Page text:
Wednesday, August 31, 2005

Emma's War

"Founded in Egypt in 1928, the Brotherhood called on Egyptians to eject Britain from their country and replace Egypt's Napoleonic legal code code with sharia. From there it spread to Sudan, Kuwait, Palestine, Lebanon, Algeria and elsewhere. As one country after another freed itself from colonialism, the Brotherhood continued to agitate for a return to sharia. 'Islam is a state and a religion' was one of its slogans. 'No constitution but the Quran' was another. I asked the journalist why the Muslim Brothers were so determined to make sharia the only source of law in Sudan.

He was happy to tell me. Islam, he said in between bites, was a complete system, covering every aspect of life. This is what Sudanese Muslims forgot when they let the British talk them into making religion a private matter, outside the purview of the state. Islam is sharia, or the 'straight path', he went on, and the Sudanese would not be fully Muslim until they lived in a state committed to enforcing it. There was a oneness, a unity to Islam that made it impossible for Muslims to pick and choose among its rules and regulations, the faith had to be swallowed whole or it was no good. That's why no Muslim could oppose sharia. If he did, he was an apostate."

An Excerpt from Emma's War: Love, Betrayal and Death in the Sudan by Deborah Scroggins.


"An Islamic state is a state governed in accordance with Islamic law, the Shari'a. Government in accordance with the Shari'a implies the pre-eminence within the state of the judiciary or, rather, of the judicial aspect of the state over both the executive and the legislature, since the Shari'a originate from divine revelation and may not be developed or modified, merely applied, their application involving interpretation in particular cases and enforcement, not legislation in the sense of innovative law-giving. In the Islamic state the functions and authority of the executive and legislature are subordinate and ancillary to those of the judiciary. And since the Shari'a have their origin in divine revelation, the pre-eminence of the judicial aspect of the state over its other aspects implies the domination of the religious sphere over the political sphere. The ruler (Khalifa) of the Islamic state is legitimate in so far as he ensures the application of the Shari'a and the thereby preserves the moral order upon which the integrity of the community of believers depends. That is, the (Khalifa) performs his functions within legal parameters laid down in advance and immutable, and his performance is under constant surveillance, not only by the doctors of religious law, the 'ulama', but by each and every individual adult member of the community, given the egalitarian conceptions of Islam, the assumption of equal and unmediated access to scripture, the injunction upon every Muslim 'to command that which is proper and forbid that which is reprehensible', and the axiom that the community cannot agree on error.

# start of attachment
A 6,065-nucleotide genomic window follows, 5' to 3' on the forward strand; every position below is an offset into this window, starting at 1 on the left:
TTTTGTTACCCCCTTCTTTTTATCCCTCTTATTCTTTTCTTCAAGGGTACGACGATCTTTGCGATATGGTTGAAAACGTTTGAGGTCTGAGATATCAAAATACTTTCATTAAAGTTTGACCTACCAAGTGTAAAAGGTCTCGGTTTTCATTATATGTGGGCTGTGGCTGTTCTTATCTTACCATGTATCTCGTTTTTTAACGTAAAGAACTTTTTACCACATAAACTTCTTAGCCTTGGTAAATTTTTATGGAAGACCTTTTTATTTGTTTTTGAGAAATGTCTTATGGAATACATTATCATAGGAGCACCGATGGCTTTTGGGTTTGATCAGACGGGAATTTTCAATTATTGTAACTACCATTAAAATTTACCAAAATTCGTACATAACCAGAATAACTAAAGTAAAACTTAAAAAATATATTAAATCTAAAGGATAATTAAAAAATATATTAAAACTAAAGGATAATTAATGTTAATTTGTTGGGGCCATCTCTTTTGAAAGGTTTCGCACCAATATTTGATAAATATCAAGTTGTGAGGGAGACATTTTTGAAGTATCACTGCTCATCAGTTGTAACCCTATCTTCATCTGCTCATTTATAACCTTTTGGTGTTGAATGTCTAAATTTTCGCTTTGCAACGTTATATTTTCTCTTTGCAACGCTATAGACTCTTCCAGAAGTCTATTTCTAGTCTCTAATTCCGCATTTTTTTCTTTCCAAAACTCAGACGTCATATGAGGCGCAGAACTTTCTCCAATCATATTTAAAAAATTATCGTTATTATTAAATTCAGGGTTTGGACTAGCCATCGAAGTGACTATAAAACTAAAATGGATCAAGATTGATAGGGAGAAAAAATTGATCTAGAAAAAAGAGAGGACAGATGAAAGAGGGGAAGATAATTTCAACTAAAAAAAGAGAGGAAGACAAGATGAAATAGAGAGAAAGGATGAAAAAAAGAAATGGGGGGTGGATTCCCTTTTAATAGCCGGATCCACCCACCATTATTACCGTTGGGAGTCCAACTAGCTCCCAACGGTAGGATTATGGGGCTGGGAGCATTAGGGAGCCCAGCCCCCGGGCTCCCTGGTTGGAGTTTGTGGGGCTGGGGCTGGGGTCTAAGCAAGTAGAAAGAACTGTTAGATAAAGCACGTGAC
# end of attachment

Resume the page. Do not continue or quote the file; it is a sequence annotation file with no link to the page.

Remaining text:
It is common view of all the radical Islamist movements in the contemporary Arab world that these principles of Islamic government were realised under the rule of the first four 'rightly guided' caliphs, the Rashidun, Abu Bakr(632-4 CE), Umar(634-44 CE), Uthman(644-56 CE) and Ali(656-61 CE), and that no contemporary Arab state is governed in accordance with these principles. In so far as the explanation of un-Islamic government is to be found in the condition of contemporary Arab society, radical Islamism stigmatises this society as characterised by jahiliya, that is ignorance of (of the Qur'anic message), pre-Islamic barbarousness. The radical Islamists accordingly deduce from this the necessity of their mission, to reform society and the state on Islamic principles and, where the state impedes or resists this mission, they deduce the legitimacy and indeed the imperative of revolt. "

An Excerpt from The Battlefield: Algeria 1988-2002, Studies in a Broken Polity by Hugh Roberts.

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